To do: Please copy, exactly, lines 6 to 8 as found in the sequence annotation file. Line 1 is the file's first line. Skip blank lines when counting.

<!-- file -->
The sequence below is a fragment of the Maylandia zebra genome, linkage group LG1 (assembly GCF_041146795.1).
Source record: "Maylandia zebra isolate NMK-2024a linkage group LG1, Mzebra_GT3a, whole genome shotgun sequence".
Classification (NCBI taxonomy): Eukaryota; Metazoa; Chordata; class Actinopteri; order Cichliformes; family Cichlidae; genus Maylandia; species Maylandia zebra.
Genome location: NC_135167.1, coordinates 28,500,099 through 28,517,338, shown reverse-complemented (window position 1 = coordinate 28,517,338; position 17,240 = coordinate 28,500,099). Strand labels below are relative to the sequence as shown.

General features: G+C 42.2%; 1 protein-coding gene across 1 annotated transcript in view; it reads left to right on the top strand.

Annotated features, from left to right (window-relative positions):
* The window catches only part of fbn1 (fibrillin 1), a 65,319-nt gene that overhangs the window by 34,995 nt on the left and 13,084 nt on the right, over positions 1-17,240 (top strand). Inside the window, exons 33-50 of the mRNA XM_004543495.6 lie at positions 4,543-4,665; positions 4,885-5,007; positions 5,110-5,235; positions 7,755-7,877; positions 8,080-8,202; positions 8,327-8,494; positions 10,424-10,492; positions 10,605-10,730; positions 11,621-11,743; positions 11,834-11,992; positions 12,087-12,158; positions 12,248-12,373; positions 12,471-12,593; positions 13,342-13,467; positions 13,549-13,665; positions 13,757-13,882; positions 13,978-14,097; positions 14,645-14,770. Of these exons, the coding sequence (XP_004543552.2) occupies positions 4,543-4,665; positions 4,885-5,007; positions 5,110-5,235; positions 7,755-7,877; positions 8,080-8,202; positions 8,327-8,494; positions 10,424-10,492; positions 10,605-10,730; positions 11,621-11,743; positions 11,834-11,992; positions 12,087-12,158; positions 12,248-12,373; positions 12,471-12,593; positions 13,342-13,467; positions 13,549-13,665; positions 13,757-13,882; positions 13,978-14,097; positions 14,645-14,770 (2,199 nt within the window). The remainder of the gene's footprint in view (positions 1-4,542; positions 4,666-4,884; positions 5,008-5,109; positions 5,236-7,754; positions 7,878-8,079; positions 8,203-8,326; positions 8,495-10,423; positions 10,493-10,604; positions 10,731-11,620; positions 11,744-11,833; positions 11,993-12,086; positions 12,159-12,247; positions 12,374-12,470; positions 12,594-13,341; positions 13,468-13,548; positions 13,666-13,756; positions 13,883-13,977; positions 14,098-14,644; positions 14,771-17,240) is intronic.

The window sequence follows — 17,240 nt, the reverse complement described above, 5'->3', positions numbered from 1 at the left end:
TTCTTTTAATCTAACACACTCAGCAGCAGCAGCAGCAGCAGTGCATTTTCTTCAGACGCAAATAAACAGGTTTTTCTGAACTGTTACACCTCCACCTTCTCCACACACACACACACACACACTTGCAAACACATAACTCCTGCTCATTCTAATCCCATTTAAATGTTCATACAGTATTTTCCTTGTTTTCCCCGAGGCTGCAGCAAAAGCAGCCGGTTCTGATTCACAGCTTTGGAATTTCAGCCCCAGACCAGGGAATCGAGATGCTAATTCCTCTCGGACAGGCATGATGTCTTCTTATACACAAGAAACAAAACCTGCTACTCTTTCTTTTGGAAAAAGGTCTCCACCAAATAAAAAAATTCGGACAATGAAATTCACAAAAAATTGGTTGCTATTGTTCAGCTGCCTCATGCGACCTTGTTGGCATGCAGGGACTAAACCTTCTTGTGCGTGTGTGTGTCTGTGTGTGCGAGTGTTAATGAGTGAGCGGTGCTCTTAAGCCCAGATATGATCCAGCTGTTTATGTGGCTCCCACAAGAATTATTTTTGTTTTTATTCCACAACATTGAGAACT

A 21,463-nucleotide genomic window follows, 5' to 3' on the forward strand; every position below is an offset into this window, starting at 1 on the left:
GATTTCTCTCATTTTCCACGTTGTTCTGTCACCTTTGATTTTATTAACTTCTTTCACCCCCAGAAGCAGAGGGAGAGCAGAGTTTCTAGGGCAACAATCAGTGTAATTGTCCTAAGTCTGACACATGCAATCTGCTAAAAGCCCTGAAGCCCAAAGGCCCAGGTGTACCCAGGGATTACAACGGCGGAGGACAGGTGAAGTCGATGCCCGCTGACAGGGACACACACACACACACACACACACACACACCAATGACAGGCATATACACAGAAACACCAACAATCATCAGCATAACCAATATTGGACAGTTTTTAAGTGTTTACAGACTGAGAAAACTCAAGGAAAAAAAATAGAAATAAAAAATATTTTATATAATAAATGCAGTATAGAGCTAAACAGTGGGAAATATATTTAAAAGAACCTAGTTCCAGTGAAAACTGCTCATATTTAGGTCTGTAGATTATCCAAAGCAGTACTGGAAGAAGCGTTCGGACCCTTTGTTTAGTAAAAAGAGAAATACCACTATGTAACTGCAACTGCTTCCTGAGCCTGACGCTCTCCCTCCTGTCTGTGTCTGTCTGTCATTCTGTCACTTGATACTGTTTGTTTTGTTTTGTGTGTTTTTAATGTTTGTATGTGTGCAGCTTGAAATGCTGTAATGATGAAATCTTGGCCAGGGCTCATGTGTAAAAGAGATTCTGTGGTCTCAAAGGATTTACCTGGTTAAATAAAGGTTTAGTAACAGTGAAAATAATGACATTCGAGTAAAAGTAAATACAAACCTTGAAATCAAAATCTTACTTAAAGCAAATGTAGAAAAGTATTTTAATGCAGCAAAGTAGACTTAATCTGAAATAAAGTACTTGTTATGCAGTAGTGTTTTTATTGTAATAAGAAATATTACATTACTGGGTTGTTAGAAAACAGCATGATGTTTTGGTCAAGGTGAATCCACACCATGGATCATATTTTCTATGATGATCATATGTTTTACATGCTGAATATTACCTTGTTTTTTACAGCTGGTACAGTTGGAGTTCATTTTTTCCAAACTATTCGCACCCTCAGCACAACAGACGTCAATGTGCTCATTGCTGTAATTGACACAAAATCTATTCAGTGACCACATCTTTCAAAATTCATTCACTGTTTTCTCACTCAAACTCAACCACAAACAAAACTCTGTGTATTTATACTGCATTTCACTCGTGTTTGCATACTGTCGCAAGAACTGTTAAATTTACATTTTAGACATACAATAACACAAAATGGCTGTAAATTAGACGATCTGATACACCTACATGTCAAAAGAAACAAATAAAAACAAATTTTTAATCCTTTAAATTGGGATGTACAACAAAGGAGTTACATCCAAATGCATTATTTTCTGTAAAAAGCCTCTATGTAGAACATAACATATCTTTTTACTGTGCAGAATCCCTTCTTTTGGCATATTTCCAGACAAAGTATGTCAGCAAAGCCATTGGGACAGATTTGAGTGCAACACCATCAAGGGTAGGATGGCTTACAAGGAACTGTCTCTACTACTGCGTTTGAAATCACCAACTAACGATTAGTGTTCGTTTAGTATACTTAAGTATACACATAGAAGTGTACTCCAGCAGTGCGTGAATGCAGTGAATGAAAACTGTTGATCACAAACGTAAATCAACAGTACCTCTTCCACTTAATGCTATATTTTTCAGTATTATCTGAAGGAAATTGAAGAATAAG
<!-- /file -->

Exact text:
Annotated features, from left to right (window-relative positions):
* The window catches only part of fbn1 (fibrillin 1), a 65,319-nt gene that overhangs the window by 34,995 nt on the left and 13,084 nt on the right, over positions 1-17,240 (top strand). Inside the window, exons 33-50 of the mRNA XM_004543495.6 lie at positions 4,543-4,665; positions 4,885-5,007; positions 5,110-5,235; positions 7,755-7,877; positions 8,080-8,202; positions 8,327-8,494; positions 10,424-10,492; positions 10,605-10,730; positions 11,621-11,743; positions 11,834-11,992; positions 12,087-12,158; positions 12,248-12,373; positions 12,471-12,593; positions 13,342-13,467; positions 13,549-13,665; positions 13,757-13,882; positions 13,978-14,097; positions 14,645-14,770. Of these exons, the coding sequence (XP_004543552.2) occupies positions 4,543-4,665; positions 4,885-5,007; positions 5,110-5,235; positions 7,755-7,877; positions 8,080-8,202; positions 8,327-8,494; positions 10,424-10,492; positions 10,605-10,730; positions 11,621-11,743; positions 11,834-11,992; positions 12,087-12,158; positions 12,248-12,373; positions 12,471-12,593; positions 13,342-13,467; positions 13,549-13,665; positions 13,757-13,882; positions 13,978-14,097; positions 14,645-14,770 (2,199 nt within the window). The remainder of the gene's footprint in view (positions 1-4,542; positions 4,666-4,884; positions 5,008-5,109; positions 5,236-7,754; positions 7,878-8,079; positions 8,203-8,326; positions 8,495-10,423; positions 10,493-10,604; positions 10,731-11,620; positions 11,744-11,833; positions 11,993-12,086; positions 12,159-12,247; positions 12,374-12,470; positions 12,594-13,341; positions 13,468-13,548; positions 13,666-13,756; positions 13,883-13,977; positions 14,098-14,644; positions 14,771-17,240) is intronic.

The window sequence follows — 17,240 nt, the reverse complement described above, 5'->3', positions numbered from 1 at the left end: